Callis keeps lawyers out of suit involving mental health records
Madison County Chief Judge Ann Callis said she was still "keeping the lawyers out" of a suit involving the release of mental health record statements made by a mother describing a daughter's alleged sexual abuse.
Roy Dripps, the attorney representing plaintiffs Megan, Emily and Mark Fuhler, had asked Callis to reconsider a dismissal order she granted June 25 to the defendants in the case.
The defendants, Gateway Regional Medical Center, Community Health Systems Inc., the law firm of Behr, McCarter & Potter P.C. of St. Louis and attorney Richard Behr had argued the suit brought by the sisters was precluded because their claims arose from privileged actions that took place during a lawsuit brought against Behr's clients, including Gateway, that involved the plaintiffs' mother.
The current lawsuit arises from a series of suits brought against Behr's clients due to the actions of Dr. John Petrovich, also a defendant in the current suit.
The plaintiffs' mother, Jan Fuller, claimed she was wrongfully fired after she informed Gateway's CEO Mark Benz about Petrovich's cocaine use.
Petrovich pled guilty in October 2005 to felony drug charges.
Jan Fuller sued over her firing in July 2008.
Meanwhile, at least seven other lawsuits, including medical malpractice cases, were filed against Gateway and Petrovich related to his drug use.
One of those suits was filed by Bonnie and Jimmy Seitz.
Behr and his firm represented Gateway in the Seitz case.
During the course of the 2008 Seitz suit, the defendants issued a subpoena asking for any and all of Jan Fuhler's psychiatric records.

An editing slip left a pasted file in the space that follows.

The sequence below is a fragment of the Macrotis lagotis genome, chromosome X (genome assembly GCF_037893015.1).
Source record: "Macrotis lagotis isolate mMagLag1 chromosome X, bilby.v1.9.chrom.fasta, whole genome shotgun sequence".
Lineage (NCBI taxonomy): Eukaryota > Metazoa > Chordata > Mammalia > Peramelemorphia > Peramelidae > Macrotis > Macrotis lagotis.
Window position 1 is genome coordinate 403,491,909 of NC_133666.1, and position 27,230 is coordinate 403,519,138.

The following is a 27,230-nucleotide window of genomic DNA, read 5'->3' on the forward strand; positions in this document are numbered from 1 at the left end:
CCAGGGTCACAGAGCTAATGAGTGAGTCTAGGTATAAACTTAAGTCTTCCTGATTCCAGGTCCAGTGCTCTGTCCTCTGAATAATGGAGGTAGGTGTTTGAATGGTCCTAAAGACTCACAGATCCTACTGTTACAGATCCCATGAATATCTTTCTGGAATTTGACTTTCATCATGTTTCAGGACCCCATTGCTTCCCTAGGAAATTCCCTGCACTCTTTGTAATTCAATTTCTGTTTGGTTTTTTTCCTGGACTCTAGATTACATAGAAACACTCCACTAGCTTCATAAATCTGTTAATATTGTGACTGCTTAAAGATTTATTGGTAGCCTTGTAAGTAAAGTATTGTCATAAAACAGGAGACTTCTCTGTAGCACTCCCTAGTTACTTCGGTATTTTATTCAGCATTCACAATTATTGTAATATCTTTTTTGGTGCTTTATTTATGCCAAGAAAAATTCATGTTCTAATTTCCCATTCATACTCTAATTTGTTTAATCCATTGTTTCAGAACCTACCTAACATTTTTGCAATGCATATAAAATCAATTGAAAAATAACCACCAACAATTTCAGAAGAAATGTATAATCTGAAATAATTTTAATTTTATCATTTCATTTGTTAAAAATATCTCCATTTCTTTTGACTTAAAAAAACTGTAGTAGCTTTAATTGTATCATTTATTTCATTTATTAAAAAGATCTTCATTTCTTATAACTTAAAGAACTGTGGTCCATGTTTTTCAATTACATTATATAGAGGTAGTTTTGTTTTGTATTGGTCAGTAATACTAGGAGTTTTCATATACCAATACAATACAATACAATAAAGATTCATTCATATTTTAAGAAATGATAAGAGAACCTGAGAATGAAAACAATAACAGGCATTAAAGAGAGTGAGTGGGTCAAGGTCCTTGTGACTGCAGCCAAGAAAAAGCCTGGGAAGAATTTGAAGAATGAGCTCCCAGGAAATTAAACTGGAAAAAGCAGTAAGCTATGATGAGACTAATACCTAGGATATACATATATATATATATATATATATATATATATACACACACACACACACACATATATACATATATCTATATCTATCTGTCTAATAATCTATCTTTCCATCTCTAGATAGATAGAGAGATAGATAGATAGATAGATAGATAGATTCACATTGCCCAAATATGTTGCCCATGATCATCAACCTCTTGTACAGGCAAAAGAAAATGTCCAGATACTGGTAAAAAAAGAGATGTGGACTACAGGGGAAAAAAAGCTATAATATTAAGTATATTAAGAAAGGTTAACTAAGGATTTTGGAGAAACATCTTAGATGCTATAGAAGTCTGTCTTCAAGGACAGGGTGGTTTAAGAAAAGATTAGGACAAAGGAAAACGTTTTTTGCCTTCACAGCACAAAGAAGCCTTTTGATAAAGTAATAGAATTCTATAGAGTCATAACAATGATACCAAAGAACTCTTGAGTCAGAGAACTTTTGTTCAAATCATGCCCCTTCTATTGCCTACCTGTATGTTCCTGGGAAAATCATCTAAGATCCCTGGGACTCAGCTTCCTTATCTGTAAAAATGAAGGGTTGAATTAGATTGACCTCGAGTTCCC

Jan Fuhler's daughters claim that those records were wrongly turned over to a defense expert witness who then published statements their mother made about their alleged past sexual abuse histories in a report used in the Seitz case.
That report was later amended and those statements redacted.
The Seitz case ended in December 2008.
Jan Fuller's daughters are seeking unspecified damages for the alleged publication, violations of the Illinois Mental Health Confidentiality Act and other claims.
All of the defendants but Petrovich and Heartland Clinic filed to have the suit dismissed.
They argued that the Fuhler daughters did not have standing to bring the suit and that the report was privileged and protected.
Callis agreed June 25.
Dripps filed a motion asking her to reconsider the dismissal July 7.
At the Tuesday morning hearing on the motion, Dripps told Callis that the attorney-client privilege is not absolute and that the law firm should be included in the Fuhler case because the attorneys were acting as agents of the defendants.
"They have not denied that they have failed to go through the steps required by the act," Dripps said.
Callis expressed her doubts about the arguments.
She also told Dripps and defense counsel Gary Meadows that she did not want to set a precedent weakening privilege.
"At best you've got an ethical violation," Callis said. "I think it would be opening the door extremely wide for lawsuits against attorneys. The lawyers are out."
Callis announced she would uphold the dismissal of Behr and his firm but the other parties would stay in the suit.
Meadows argued that because the claims arose from protected work by the attorneys for the other parties, they should be out of the case as well.
"If the lawyers are free, the clients are free," Meadows said. "Clients are not liable for how their lawyers do their job."
Callis told Meadows she understood but that she would allow Dripps time to re-plead the case and look into the matter at summary judgment time. She said she did not doubt that such a move would be filed shortly.
Callis also denied a motion to strike the affidavit of Gateway CEO Mark Benz that was filed by the plaintiffs.
Dripps represents the plaintiffs.
Meadows represents all of the defendants except Petrovich and Heartland Clinic.
No attorney has entered an appearance on Petrovich's behalf in the Fuhler suit.
In the Seitz case, Petrovich was represented by Thomas Falb.
The Fuhler case is Madison case number 10-L-46.